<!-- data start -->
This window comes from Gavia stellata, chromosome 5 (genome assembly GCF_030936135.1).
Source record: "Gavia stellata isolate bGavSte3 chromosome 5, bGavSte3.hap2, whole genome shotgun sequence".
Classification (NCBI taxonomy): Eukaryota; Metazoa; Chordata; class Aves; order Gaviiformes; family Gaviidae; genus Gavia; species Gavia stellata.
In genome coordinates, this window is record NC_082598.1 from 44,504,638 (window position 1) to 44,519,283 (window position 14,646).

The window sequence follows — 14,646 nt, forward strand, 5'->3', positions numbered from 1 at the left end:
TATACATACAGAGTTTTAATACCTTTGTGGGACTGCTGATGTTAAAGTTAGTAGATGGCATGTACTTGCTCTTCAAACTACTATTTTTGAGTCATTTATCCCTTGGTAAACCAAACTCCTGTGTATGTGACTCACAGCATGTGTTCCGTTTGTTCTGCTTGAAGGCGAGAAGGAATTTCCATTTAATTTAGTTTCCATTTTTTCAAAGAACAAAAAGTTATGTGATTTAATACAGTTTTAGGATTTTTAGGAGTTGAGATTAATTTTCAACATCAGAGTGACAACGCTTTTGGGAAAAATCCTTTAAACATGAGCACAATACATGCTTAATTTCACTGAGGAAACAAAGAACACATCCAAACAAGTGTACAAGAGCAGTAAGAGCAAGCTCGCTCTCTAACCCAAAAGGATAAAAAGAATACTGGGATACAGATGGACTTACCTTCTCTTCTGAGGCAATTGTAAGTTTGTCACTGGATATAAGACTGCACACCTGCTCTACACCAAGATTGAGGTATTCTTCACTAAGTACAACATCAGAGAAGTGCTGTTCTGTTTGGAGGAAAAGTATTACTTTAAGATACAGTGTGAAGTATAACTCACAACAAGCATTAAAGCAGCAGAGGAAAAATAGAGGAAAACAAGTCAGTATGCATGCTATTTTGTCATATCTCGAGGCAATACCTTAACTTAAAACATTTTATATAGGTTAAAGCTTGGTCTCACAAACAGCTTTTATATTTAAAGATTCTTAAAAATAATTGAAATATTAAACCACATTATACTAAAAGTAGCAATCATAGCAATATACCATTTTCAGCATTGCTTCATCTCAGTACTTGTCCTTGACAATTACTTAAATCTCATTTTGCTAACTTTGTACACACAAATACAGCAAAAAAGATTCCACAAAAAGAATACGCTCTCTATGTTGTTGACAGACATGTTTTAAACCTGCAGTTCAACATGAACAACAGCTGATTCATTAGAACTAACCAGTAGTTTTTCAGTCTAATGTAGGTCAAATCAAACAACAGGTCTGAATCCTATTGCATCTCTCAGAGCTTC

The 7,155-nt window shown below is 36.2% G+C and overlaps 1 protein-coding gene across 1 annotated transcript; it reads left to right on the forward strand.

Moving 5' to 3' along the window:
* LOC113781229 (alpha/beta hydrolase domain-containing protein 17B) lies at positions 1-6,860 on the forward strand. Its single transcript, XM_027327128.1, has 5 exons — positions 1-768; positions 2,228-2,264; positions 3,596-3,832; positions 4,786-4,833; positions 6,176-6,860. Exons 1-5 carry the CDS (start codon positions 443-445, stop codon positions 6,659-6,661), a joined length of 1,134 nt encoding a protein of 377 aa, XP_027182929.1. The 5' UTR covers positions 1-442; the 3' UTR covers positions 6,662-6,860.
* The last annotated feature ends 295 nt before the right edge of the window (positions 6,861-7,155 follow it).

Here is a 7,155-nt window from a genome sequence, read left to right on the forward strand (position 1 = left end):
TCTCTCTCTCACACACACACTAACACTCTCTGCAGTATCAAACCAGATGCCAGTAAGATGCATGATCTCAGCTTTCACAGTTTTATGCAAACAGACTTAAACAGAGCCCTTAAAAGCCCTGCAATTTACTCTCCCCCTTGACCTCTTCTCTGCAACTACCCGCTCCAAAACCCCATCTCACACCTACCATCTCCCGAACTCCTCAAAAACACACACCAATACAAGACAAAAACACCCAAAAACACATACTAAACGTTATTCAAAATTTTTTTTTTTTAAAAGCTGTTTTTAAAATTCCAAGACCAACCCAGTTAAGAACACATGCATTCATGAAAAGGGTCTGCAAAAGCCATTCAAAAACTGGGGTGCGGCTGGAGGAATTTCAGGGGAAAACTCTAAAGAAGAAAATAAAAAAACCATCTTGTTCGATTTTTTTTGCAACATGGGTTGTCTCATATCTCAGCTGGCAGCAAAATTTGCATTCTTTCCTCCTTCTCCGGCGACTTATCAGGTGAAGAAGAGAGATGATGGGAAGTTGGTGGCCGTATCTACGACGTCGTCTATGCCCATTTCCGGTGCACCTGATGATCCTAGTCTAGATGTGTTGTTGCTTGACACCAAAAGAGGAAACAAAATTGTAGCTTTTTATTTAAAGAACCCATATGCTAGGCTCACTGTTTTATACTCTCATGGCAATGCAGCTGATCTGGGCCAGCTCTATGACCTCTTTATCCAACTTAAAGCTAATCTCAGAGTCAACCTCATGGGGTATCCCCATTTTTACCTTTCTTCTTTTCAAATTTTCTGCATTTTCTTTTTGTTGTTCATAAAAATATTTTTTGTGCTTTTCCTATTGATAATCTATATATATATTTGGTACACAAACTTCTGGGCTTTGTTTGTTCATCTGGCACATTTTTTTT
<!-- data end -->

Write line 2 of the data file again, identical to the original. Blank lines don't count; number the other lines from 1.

Source record: "Gavia stellata isolate bGavSte3 chromosome 5, bGavSte3.hap2, whole genome shotgun sequence".